October 1, 2014

Best Time to Buy New Tires


You're at the dealership or auto repair shop for routine maintenance and the service representative drops a bomb. Suddenly, what was supposed to be a quick and inexpensive visit has turned into a nightmare: You need new tires. And not just one, but the entire set.

We’ve all been there, and we all realize there’s a way to avoid that huge hit to the wallet. Keep an eye on your tires for wear and tear on a regular basis. Once a month, do the penny trick and estimate when you’ll need new tires, based on how often you drive. If you can time it right, using our list below, you could get yourself a deal and have the upper hand when it comes to buying tires, instead of being stuck with overly worn treads. Here are the best times of the year to purchase new tires:

When is the Best Time to Buy New Tires

  • April
    National Car Care Month is celebrated during April, and it also happens to be one of the best times of the year to purchase new tires. The reasoning? Retailers know they’re about to get an influx of customers who want to prep their car for summer road trips. By enticing them early with some irresistible deals on tires, they can stretch out a busy season, and you get to have a vehicle in top-notch condition for your long rides ahead. Keep a lookout for manufacturer rebates, usually in the $70-$100 off range

  • October
    Fall Car Care Month, celebrated later in the year in October, is another time tire retailers use to get customers in before the mad rush to get their cars ready for wintertime. Take advantage of these offers and stock up on a brand-new set of tires so you won’t be caught off-guard by the snow and slippery roadways. Keep an eye out for manufacturer rebates, usually in the $70-$100 off range.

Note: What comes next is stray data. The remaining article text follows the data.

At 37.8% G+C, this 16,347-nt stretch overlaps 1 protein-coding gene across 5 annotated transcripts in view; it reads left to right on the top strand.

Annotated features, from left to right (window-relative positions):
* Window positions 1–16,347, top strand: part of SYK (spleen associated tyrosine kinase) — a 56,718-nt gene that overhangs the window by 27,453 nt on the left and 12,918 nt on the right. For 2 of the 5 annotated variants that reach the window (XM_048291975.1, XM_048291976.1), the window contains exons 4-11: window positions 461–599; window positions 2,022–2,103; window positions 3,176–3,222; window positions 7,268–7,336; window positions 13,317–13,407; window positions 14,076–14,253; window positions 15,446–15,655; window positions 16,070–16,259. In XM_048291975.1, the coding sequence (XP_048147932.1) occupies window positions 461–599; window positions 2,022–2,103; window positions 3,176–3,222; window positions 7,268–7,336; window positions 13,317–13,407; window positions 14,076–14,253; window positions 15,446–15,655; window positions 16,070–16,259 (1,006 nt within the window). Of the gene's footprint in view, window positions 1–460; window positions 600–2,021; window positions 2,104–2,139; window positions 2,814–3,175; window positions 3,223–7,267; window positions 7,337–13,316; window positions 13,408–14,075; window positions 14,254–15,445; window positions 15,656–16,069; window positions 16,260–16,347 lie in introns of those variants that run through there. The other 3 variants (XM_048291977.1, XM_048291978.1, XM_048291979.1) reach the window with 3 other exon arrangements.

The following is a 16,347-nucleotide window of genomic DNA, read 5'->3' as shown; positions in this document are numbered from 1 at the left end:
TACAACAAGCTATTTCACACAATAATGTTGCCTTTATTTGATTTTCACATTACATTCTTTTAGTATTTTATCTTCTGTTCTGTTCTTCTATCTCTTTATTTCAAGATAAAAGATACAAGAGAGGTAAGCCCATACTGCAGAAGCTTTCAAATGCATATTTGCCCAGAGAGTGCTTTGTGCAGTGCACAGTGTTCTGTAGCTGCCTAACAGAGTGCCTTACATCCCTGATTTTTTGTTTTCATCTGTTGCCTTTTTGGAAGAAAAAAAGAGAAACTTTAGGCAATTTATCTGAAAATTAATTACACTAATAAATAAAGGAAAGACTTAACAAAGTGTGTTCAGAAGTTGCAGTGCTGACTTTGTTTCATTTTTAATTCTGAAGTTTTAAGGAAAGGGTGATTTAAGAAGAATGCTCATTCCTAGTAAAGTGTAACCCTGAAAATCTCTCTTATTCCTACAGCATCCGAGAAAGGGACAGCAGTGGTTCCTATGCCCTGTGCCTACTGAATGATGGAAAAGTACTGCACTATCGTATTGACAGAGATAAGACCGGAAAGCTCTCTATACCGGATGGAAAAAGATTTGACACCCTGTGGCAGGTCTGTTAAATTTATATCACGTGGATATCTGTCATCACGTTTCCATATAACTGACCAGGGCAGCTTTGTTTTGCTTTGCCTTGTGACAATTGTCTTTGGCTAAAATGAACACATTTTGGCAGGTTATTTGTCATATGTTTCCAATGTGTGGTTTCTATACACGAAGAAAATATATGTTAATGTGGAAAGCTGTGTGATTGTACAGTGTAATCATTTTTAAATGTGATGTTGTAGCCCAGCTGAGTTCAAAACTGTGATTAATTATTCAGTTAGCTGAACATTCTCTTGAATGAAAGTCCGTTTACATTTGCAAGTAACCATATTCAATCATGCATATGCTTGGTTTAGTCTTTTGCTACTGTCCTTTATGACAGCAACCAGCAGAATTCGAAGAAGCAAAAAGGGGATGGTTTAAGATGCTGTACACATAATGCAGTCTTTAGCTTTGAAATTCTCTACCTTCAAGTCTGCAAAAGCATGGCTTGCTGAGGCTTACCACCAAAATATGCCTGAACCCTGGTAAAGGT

How to Save Money Buying New Tires

If at all possible, invest in tires that are designed to withstand an array of road conditions, including heavy rain and snow, to kill two birds with one stone. Also, be sure to check out the other promotional offers that tire stores may be offering on a complete set during these optimal periods. These include:

  • Manufacturer rebates: Usually in the $70-$100 range, rebates frequently come in the form of prepaid debit cards. You’ll usually be required to purchase four tires to qualify, though.

  • Buy three, get one deals: Another common tire promotion is the “buy three get the fourth free” deal. Since most tires cost upwards of $100 each, that can mean significant savings.

  • Discounts on routine maintenance: Depending on where you purchase your tires, you may be eligible for deals on other basic car maintenance like filter changes, headlight replacements, and fluid exchanges.

  • Free oil changes: An oil change costs $30 to $50 depending on the make and model of your car, and you can expect to change your oil one to four times per year. That means the value of free oil changes can quickly add up.

  • Bonus Tip: If you have to buy tires, consider using a credit card with a rewards or cash back program to pay for your purchase. A new set of tires plus the labor of installing them can easily cost $500 or more, so a cash back or rewards program that earns just 1% will earn you $5 back. That doesn’t sound like much, but it’s free money on a purchase you have to make anyway.

Planning on waiting until it gets scorching hot or freezing cold outside to swap your rubber? Be prepared to pay the premium since increased demand results in steeper prices.

And if you aren’t purchasing an entire set, make sure the replacements are compatible or you will end up spending more in the long run.

(Writing by Allison M, Analysis by Leah N)

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